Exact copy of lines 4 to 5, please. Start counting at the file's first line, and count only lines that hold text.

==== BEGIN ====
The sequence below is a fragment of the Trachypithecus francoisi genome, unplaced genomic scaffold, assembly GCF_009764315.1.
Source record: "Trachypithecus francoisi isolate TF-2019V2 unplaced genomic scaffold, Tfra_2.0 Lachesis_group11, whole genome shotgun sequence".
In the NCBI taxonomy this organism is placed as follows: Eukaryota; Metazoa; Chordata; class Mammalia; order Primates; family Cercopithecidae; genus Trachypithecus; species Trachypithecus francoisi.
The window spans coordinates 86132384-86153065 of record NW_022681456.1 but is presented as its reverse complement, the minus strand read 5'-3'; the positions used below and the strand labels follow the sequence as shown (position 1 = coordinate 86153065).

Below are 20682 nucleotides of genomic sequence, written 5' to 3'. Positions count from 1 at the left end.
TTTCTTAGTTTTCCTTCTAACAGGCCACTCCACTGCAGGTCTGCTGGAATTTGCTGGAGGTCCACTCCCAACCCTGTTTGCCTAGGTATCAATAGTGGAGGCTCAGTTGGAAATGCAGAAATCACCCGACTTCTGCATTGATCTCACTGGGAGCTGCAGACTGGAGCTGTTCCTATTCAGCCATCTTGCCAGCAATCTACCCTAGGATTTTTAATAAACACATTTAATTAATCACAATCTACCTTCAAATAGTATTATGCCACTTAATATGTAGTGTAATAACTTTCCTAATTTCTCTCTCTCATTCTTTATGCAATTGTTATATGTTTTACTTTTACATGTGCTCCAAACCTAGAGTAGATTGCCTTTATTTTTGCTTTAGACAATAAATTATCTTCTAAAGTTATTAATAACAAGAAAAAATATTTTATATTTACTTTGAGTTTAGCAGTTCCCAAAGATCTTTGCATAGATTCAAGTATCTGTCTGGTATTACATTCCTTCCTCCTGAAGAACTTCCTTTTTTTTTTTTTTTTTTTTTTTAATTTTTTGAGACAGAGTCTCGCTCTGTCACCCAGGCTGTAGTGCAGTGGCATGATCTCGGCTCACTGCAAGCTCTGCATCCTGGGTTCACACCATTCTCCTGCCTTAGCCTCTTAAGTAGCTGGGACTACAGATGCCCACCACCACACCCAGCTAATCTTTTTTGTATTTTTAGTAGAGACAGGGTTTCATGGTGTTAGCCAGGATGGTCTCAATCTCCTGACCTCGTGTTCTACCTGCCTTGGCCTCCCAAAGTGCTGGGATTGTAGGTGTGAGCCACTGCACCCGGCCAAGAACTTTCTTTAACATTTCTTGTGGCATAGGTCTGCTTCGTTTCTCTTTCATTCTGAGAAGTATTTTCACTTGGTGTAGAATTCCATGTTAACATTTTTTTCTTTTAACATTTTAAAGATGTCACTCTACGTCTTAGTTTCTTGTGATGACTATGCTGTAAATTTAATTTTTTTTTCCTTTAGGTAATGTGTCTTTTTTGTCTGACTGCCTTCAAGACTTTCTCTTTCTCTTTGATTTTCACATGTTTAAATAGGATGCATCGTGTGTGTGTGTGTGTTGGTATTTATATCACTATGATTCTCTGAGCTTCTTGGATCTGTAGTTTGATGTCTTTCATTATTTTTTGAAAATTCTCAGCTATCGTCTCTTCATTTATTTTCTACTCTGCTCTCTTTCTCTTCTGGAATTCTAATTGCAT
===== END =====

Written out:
The window spans coordinates 86132384-86153065 of record NW_022681456.1 but is presented as its reverse complement, the minus strand read 5'-3'; the positions used below and the strand labels follow the sequence as shown (position 1 = coordinate 86153065).

Below are 20682 nucleotides of genomic sequence, written 5' to 3'. Positions count from 1 at the left end.